Seminars that bring together Department personnel with explicit STH responsibilities and FSOs who are not serving in STH-oriented assignments could help develop more meaningful communications and cooperative working relationships within the Department. Included in issue-oriented seminars should be personnel from both the regional bureaus and the functional bureaus and offices such as INR and S/P. These seminars should help encourage the bureaus and offices to work together in identifying slowly evolving issues and in considering how they affect bilateral and multilateral diplomacy and programs.
Finally, several universities offer a rich combination of advanced degree study, including political science and STH-related subjects. For a few outstanding FSOs, the opportunity for a semester or year of advanced STH/political science training could prepare them well for senior positions requiring special STH competence. Such extramural training would also send a powerful signal throughout the Department about the value of STH competence.
CIVIL SERVICE OFFICIALS
Civil service personnel fill many key STH-related positions in the Department. Some have been in their positions for 10 or more years and have developed extensive knowledge of the activities for which they are responsible. Others have been recruited recently and bring with them fresh technical perspectives on important issues. Most are in relatively senior positions. In particular, many office director positions are filled by civil servants.
In time, STH-capable FSOs should increasingly be able to assume responsibilities currently handled by civil servants. However, there will be a continuing need for highly specialized civil servants in the years ahead. Appropriate personnel policies are necessary to ensure that civil servants who are particularly well qualified to address STH-related issues also have the opportunity to advance to the senior ranks within the Department and overseas.
Meanwhile, a particular problem is that many civil service personnel remain indefinitely in their positions and thus close off potentially attractive assignments for FSOs interested in STH developments, although most FSOs would require training to be able to handle the responsibilities involved. A second concern is that, due to pressures within the office, civil service officials, like FSOs, are often reluctant to take time off for training to help ensure that they are up to date on developments relevant to their responsibilities.
As civil servants leave their positions through retirement or for other reasons, opening these positions to competition involving both FSOs and non-FSOs would encourage FSOs to look more seriously at career options in STH areas. To be sure that FSOs are not at a disadvantage in these competitions, which usually call for familiarity with technical issues, their STH qualifications could include a three-month training course tailored to the needs of the position with the course customized by FSI. At the same time, non-FSOs seeking these positions should have the opportunity to attend a foreign policy orientation course at FSI if they are selected for the positions so that they too would not be at a disadvantage in the competitions.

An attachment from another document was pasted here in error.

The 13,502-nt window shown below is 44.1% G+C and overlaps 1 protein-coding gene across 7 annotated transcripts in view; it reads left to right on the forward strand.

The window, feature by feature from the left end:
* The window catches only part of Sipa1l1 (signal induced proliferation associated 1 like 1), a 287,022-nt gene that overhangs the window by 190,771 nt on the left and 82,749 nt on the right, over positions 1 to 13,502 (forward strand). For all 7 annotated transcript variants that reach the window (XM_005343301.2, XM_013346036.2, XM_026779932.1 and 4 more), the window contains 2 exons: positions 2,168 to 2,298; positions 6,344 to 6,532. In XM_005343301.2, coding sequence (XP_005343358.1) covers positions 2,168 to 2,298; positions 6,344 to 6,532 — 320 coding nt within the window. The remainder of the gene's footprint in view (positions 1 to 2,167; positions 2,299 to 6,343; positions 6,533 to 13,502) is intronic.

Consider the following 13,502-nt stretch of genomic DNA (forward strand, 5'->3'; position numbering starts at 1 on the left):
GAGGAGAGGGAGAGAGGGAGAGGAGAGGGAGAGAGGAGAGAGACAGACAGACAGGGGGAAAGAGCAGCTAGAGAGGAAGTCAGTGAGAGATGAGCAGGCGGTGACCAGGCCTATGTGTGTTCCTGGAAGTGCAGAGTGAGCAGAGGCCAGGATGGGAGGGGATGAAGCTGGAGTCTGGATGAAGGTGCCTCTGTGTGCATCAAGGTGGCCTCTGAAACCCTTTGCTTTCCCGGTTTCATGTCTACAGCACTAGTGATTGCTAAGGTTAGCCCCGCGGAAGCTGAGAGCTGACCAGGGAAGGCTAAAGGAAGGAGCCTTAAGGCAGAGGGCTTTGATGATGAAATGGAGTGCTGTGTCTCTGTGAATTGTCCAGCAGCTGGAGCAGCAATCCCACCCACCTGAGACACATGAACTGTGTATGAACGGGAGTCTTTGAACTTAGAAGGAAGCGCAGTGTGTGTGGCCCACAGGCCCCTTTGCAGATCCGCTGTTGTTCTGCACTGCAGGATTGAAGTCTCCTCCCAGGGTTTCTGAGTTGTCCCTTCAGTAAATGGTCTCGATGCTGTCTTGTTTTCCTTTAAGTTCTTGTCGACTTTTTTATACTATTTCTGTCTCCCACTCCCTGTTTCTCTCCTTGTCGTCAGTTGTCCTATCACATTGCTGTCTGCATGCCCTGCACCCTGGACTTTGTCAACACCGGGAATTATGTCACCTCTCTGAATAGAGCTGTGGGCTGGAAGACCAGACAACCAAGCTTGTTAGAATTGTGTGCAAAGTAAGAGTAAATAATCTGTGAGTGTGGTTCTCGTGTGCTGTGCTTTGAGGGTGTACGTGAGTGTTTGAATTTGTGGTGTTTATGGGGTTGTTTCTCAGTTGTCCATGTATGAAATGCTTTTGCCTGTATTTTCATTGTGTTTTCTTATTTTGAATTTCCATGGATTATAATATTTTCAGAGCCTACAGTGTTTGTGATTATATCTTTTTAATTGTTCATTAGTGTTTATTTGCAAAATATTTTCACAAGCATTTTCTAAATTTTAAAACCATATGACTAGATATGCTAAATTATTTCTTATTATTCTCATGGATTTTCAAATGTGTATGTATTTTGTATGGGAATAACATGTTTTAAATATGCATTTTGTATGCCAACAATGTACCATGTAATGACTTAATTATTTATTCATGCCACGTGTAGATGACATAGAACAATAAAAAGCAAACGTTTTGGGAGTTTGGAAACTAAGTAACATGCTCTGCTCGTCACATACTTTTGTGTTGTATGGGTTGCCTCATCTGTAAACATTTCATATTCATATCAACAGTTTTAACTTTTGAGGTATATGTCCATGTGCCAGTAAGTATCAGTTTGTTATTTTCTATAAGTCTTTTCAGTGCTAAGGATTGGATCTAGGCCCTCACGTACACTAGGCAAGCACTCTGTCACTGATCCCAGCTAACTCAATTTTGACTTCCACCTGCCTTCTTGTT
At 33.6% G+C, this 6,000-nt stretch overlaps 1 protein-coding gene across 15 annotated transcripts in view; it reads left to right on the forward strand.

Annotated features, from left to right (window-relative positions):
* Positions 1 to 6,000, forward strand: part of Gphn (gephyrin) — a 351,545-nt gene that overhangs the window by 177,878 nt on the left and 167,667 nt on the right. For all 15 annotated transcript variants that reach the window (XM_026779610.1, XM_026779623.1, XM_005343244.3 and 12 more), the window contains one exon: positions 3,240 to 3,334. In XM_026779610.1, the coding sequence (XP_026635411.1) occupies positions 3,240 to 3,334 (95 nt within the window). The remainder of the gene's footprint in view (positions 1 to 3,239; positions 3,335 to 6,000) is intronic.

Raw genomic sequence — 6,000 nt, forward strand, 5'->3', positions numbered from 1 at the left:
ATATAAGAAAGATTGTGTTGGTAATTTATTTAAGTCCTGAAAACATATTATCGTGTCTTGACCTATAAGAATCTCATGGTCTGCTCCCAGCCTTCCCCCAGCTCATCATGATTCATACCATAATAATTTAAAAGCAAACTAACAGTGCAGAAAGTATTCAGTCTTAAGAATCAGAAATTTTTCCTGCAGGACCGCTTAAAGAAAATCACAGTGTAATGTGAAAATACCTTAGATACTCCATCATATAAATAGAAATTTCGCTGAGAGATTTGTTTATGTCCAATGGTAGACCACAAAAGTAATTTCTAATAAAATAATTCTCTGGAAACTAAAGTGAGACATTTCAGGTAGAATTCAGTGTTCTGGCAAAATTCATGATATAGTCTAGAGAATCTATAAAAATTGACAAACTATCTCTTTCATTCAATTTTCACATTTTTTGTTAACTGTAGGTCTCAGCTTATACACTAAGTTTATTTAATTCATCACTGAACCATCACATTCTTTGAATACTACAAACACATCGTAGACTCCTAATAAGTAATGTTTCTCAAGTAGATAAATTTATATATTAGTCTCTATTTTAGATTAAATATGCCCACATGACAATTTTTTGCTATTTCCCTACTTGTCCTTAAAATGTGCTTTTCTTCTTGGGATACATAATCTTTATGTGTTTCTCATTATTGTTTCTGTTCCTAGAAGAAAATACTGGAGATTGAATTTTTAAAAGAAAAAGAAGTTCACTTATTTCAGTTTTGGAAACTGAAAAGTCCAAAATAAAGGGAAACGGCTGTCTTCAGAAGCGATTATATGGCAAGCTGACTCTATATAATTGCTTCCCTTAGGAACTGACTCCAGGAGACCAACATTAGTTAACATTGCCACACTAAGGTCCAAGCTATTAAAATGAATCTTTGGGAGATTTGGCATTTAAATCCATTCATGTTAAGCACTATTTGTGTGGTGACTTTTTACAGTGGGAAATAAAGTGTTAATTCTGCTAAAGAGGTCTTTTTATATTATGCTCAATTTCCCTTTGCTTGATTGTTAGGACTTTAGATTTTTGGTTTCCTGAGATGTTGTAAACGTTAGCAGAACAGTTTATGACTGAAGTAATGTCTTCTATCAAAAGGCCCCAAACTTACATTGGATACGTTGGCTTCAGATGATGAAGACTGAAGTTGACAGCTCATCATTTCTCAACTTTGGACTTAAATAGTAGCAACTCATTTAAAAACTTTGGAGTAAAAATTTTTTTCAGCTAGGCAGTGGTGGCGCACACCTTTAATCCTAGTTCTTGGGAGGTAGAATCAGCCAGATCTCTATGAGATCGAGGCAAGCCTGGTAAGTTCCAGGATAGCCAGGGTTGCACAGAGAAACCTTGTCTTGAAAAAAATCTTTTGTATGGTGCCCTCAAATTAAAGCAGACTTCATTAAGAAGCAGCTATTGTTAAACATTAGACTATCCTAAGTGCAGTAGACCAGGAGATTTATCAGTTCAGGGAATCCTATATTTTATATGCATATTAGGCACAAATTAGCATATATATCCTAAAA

A few civil servants, particularly in PM, take advantage of opportunities to stay abreast of developments in their technical fields through participation in programs organized by the Department of Defense and other departments and agencies. This practice is very healthy and should be encouraged throughout the Department. The FSI might give special attention to how such training activities could be most effectively organized and promoted on a broad basis.
An important source of recruitment for civil servants with specialized skills and experience in dealing with foreign policy issues has been the pool of AAAS fellows selected for one-year assignments to the Department, particularly OES. In most cases during their tenure as fellows, they have exhibited a high level of STH competence of relevance to the issues confronting the Department, and they have quickly adjusted to departmental work. In some instances, they have received civil service appointments within the Department and have become important permanent staff members. Given this excellent track record of the program both in providing temporary coverage of important issues and in serving as a
recruitment pipeline, the Department, in consultation with the AAAS and other scientific, engineering, and medical organizations, should consider how this type of program could be expanded.
Finally, over the years, ACDA has recruited many highly qualified technical specialists; and a number of these specialists have recently been incorporated into the bureaus under the Undersecretary for Arms Control and International Security. Since these bureaus already had a significant number of technical personnel, there may be technical talent that could be used in other bureaus of the Department.